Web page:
In mathematics, a **Fourier series**, named in honor of Joseph Fourier (1768-1830), is a representation of a periodic function as a sum of periodic functions of the form

*e*

^{i x}; Fourier was the first to study such series systematically. He applied these series to the solution of the heat equation, publishing his initial results in 1807 and 1811.

Table of contents |

2 Convergence of Fourier series 3 General formulation 4 See also |

## Definition of Fourier series

Suppose *f*(*x*) is a complex-valued function of a real number, is periodic with period 2π, and is square integrable over the interval from 0 to 2π. Let

*f*(

*x*) is given by

*f*(

*x*) as a infinite linear combination of functions of the form , i.e.

## Convergence of Fourier series

While the coefficients *a*_{n} and *b*_{n} can be formally defined for any function for which the integrals make sense,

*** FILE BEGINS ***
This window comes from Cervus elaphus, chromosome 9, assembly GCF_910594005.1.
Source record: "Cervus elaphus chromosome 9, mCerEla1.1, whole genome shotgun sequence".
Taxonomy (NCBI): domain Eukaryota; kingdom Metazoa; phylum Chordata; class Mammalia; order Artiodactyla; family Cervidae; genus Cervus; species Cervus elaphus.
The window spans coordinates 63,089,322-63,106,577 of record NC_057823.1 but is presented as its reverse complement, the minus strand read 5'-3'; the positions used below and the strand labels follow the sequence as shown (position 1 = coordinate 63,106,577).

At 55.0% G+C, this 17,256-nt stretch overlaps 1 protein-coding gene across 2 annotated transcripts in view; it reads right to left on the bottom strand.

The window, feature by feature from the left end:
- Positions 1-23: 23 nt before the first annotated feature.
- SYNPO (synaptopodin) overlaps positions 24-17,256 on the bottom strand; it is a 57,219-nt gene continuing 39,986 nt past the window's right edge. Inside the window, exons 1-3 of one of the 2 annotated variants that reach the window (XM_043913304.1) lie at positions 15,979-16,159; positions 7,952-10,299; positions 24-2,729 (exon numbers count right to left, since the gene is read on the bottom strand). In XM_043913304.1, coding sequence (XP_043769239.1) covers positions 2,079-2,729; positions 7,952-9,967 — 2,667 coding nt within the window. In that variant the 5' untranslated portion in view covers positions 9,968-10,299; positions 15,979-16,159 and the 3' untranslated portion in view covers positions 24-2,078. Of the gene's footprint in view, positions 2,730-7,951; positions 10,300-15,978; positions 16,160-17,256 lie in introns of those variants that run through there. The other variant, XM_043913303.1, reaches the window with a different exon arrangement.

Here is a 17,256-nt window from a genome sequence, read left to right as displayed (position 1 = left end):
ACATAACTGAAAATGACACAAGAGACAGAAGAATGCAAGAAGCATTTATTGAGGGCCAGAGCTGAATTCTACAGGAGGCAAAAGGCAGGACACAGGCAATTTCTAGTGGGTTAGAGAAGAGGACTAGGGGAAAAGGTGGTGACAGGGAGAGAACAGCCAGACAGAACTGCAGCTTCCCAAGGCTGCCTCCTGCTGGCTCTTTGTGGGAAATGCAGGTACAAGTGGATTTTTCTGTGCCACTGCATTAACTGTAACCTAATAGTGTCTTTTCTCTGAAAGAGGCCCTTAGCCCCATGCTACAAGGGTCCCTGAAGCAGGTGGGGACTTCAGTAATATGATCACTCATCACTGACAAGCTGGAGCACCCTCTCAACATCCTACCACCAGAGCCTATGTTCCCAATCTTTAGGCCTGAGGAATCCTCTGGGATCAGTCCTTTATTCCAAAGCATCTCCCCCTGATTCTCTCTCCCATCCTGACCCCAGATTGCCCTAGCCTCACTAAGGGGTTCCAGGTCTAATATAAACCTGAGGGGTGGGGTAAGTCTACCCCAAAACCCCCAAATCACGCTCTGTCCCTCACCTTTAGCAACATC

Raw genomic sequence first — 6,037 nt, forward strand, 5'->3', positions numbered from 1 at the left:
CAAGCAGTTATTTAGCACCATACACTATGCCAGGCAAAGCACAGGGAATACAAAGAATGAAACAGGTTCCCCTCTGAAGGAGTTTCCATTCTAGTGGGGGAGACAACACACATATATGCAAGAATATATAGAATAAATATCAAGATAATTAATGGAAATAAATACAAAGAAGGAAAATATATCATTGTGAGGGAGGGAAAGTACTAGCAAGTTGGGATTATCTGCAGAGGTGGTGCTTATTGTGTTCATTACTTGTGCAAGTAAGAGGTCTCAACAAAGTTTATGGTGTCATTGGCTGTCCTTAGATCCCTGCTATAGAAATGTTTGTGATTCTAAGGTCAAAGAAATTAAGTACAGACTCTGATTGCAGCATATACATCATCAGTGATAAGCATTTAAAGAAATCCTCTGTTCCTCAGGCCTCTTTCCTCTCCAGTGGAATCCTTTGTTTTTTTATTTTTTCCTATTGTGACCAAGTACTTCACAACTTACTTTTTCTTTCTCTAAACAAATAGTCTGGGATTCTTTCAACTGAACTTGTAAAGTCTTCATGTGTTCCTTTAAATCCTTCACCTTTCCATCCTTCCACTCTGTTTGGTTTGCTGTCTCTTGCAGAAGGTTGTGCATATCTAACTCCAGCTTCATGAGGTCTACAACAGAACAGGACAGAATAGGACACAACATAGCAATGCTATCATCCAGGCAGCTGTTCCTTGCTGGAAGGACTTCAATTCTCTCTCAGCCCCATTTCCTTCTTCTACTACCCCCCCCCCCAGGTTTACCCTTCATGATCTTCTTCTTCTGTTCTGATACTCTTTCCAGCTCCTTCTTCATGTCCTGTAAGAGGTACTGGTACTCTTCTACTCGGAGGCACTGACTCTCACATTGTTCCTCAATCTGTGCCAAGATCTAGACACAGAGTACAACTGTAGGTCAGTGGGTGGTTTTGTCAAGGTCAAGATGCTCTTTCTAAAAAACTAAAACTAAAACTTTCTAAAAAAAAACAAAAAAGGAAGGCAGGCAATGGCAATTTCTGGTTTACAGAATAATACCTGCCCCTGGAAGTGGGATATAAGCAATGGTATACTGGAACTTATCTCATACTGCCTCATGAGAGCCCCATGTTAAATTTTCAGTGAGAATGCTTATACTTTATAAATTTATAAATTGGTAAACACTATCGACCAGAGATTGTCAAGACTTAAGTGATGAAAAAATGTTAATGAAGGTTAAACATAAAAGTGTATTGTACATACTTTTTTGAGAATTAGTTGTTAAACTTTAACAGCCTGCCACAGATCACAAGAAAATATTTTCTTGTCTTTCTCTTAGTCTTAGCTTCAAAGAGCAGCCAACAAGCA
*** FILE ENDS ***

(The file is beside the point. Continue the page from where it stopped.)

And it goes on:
whether the series so defined actually converges to *f*(*x*) depends on the properties of *f*.

A partial answer is that if *f* is square-integrable then

That much was proved in the 19th century, as was the fact that if *f* is piecewise continuous then the series converges at each point of continuity. Perhaps surprisingly, it was not shown until the 1960s that if *f* is quadratically integrable then the series converges for every value of *x* except those in some set of measure zero.

## General formulation

The useful properties of Fourier series are largely derived from the orthogonality of the functions *e*^{i n x}.
Other sequences of orthogonal functions have similar properties.
Examples include sequences of Bessel functions and orthogonal polynomials.
Such sequences are commonly the solutions of a differential equation; a large class of useful sequences are solutions of the so-called Sturm-Liouville problems.